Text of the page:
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Re: non-free firmware: driver in main or contrib?

Raul Miller writes:

> > In my day job, I work on a device driver that can talk to a device
> > programmed using several different firmwares.  Other drivers I have
> > worked on can downloaded firmware but the boards also have EEPROMs
> > that hold default firmwares.  Importantly, the drivers do not behave
> > differently based on whether the default firmware or any of several
> > custom firmwares are used; the differing behavior is of interest to
> > the application, not the driver.
> This sounds like a fairly well designed (and somewhat transparent)
> interface.
> That said, it sounds like the drivers do behave differently depending on
> the firmware -- you've asserted that the difference is not of interest
> to the driver, but that's not at all the same as asserting that there
> is no difference.

The drivers really do nothing differently based on the firmware[1].
The difference in behavior are things like being able to send only
even numbers of bits of data versus not caring whether the number of
bits in a data packet are odd.  The driver does not care, but the
application does, and it knows what to expect from the firmware.

[1]- There is one exception that is essentially a kludge to avoid
assigning a new PCI device ID; the board is physically different in
that case.

> > > Your arguments seem to lack an internal consistency.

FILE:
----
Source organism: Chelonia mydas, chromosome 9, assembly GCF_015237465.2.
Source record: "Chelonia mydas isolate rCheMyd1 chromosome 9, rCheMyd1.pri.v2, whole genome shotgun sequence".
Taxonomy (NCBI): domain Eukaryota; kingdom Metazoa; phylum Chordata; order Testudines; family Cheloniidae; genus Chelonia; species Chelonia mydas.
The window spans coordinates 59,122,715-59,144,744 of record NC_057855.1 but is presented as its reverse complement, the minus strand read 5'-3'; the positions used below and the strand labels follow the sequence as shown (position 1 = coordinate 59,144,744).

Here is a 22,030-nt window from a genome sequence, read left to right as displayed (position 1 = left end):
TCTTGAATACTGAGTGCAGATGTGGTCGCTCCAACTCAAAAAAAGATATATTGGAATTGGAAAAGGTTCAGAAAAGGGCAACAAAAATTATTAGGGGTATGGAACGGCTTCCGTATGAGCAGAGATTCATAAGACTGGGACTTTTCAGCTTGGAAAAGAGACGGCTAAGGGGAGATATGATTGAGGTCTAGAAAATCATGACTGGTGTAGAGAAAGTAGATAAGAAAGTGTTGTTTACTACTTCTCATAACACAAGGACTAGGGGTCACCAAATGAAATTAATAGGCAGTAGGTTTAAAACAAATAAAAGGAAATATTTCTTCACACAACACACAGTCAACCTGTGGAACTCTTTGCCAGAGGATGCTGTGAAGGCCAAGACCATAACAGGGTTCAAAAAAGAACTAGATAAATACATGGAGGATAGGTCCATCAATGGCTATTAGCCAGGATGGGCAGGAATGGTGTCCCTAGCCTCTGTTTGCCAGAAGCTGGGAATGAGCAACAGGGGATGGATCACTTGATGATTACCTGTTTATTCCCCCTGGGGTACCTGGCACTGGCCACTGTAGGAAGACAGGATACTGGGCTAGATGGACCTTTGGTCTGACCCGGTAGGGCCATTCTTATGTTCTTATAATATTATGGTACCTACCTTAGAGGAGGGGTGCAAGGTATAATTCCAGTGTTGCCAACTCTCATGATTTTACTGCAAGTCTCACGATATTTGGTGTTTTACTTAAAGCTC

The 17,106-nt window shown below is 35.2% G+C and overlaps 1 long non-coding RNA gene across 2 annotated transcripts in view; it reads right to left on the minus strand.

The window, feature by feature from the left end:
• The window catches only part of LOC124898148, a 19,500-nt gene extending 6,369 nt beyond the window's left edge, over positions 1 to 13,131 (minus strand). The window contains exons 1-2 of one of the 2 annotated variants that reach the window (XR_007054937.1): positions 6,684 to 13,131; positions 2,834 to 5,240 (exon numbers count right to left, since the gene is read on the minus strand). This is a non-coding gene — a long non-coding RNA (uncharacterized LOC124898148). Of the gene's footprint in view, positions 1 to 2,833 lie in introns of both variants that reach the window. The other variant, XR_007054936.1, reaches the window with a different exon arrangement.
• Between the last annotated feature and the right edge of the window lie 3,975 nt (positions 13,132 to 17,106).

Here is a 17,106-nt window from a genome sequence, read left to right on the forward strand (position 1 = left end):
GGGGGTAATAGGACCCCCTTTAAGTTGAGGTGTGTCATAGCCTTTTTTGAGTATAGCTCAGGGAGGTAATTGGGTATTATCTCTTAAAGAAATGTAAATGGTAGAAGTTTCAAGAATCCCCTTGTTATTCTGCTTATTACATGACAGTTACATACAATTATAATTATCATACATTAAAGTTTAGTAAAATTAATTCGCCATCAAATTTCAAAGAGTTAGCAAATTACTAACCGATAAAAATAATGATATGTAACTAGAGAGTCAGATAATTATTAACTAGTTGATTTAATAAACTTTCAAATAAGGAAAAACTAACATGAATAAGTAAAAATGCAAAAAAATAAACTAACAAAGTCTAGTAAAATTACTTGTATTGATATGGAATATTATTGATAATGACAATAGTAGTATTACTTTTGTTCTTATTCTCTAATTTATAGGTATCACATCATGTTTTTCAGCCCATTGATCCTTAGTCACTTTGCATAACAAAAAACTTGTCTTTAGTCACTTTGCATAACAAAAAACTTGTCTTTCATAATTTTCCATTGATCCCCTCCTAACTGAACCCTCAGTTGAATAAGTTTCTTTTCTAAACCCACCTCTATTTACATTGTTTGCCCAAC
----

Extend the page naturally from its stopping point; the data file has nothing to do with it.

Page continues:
> > 
> > By demanding that some hardware components of a system be free, while
> > exempting other hardware from the same requirement, your arguments are
> > the ones that seem to lack consistency.
> The requirement is not that the hardware be free.
> The requirement is that the software be free, and that it not have
> dependencies on non-free software.
> It should be clear (even if you don't think it makes sense) that currently
> we make a distinction between things we deal with as if they are software
> and things which we deal with as if they are not software?

I think that the two are clearly treated differently, although having
a clear definition for "the Debian system" (as in the SC) would be
helpful to resolve the questions of "Why?" and "Where?"

> If that's not clear, I suppose we could go over the basics again.
> If that's clear, but you think that something else makes more sense,
> maybe you could talk about what the consequences of your point of view
> would be on Debian?  Changes which advance our goals are good things.

Drivers that talk to firmware-requiring devices would be allowed in
main, rather than in kernel modules or patches kept outside Debian
proper.  The firmware files themselves would have to be provided by
the user or in non-free, unless they qualify under the DFSG[2].  I
believe this is the direction being taken for the Linux kernel in
general (to not contain opaque blobs, but to provide a facility to
load them when needed).

[2]- Firmware that is DFSG-free and provides source, but which
requires a non-free HDL toolchain to build, might qualify for contrib.

Michael Poole

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